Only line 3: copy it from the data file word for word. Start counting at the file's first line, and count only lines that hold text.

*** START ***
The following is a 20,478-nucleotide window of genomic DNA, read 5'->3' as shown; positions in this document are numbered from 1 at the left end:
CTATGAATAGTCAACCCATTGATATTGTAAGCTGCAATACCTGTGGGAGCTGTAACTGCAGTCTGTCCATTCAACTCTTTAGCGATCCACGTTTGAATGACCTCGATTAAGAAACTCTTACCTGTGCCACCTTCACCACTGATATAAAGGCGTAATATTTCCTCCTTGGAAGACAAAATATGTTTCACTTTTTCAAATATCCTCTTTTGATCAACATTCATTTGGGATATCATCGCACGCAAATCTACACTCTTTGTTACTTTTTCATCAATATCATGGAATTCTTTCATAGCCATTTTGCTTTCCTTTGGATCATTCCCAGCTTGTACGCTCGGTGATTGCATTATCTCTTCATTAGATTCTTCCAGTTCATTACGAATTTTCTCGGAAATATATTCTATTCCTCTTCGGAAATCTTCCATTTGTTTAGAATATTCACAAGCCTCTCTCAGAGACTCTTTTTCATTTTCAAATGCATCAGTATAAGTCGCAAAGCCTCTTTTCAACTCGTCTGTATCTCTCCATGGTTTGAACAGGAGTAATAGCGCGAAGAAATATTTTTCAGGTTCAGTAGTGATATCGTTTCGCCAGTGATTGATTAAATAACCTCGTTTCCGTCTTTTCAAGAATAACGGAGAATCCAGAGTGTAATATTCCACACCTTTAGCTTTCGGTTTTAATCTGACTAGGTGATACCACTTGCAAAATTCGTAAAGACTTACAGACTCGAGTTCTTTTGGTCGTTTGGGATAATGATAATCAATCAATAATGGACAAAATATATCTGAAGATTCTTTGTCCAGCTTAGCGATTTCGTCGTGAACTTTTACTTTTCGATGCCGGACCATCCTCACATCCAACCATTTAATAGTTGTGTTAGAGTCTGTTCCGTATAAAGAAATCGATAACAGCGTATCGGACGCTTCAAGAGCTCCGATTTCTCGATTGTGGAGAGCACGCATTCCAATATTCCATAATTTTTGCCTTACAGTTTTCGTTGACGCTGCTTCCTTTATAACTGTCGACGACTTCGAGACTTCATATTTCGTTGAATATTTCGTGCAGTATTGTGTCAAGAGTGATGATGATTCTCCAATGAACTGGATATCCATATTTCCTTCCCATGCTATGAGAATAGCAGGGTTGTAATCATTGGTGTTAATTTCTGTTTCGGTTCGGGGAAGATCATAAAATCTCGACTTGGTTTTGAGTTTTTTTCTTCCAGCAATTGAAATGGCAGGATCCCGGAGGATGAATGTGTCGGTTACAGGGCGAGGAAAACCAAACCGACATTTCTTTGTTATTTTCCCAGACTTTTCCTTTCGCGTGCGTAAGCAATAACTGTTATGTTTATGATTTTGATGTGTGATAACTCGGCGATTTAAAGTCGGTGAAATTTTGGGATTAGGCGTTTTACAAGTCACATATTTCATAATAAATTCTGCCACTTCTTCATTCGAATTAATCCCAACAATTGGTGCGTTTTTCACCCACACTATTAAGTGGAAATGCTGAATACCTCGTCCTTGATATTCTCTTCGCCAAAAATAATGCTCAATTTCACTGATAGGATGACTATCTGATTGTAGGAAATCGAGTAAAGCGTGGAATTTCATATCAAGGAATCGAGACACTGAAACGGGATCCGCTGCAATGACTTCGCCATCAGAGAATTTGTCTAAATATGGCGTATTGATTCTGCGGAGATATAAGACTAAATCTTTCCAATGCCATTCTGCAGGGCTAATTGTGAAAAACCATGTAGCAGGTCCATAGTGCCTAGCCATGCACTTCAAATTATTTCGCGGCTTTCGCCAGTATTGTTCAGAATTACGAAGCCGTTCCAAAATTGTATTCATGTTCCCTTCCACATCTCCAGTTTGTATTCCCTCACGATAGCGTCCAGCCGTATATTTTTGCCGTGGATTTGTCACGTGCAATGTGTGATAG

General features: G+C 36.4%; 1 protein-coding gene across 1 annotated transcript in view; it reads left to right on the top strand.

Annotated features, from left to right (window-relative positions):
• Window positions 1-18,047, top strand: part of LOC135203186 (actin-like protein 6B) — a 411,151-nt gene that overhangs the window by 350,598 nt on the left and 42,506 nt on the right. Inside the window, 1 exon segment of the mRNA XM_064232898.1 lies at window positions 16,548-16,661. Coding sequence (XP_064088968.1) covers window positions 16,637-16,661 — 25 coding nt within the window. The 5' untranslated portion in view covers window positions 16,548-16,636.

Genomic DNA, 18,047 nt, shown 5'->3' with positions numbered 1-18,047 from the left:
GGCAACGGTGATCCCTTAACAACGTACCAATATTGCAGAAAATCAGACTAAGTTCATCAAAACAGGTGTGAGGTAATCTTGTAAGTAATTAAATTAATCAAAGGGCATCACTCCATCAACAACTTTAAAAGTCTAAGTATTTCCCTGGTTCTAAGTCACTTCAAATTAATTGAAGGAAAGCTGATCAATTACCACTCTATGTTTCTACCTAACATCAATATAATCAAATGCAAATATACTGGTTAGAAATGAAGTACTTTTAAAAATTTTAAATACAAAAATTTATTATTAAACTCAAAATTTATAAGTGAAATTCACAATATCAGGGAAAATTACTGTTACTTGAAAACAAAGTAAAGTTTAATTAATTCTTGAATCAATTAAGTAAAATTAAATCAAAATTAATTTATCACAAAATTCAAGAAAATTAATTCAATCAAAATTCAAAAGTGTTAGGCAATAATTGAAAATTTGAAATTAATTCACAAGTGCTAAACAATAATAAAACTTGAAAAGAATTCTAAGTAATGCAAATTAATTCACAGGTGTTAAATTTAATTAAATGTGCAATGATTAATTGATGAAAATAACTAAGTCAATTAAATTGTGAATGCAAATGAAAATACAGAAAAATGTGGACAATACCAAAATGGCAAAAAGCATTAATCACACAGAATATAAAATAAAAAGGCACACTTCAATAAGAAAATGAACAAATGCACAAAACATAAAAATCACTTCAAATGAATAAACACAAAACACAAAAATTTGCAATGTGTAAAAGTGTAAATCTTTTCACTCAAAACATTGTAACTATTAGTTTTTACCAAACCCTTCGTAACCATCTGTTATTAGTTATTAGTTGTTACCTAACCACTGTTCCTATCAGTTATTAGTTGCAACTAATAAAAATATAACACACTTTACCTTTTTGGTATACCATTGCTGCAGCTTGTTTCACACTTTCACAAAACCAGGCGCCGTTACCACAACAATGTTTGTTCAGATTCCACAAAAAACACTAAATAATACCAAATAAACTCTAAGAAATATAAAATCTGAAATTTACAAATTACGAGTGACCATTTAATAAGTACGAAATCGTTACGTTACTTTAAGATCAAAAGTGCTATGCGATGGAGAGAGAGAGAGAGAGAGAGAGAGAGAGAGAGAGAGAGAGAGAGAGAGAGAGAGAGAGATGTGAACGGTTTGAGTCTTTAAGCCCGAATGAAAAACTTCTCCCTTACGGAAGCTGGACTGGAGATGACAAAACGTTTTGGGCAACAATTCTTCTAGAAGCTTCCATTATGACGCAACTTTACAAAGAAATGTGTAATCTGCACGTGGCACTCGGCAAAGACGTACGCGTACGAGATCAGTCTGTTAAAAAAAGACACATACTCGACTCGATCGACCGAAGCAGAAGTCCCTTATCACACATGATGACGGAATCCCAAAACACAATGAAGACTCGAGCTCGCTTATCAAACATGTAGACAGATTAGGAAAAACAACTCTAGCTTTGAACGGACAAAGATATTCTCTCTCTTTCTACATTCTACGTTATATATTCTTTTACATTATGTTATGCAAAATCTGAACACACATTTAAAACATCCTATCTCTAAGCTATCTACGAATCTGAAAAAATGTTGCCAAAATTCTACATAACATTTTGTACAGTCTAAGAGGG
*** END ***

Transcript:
General features: G+C 36.4%; 1 protein-coding gene across 1 annotated transcript in view; it reads left to right on the top strand.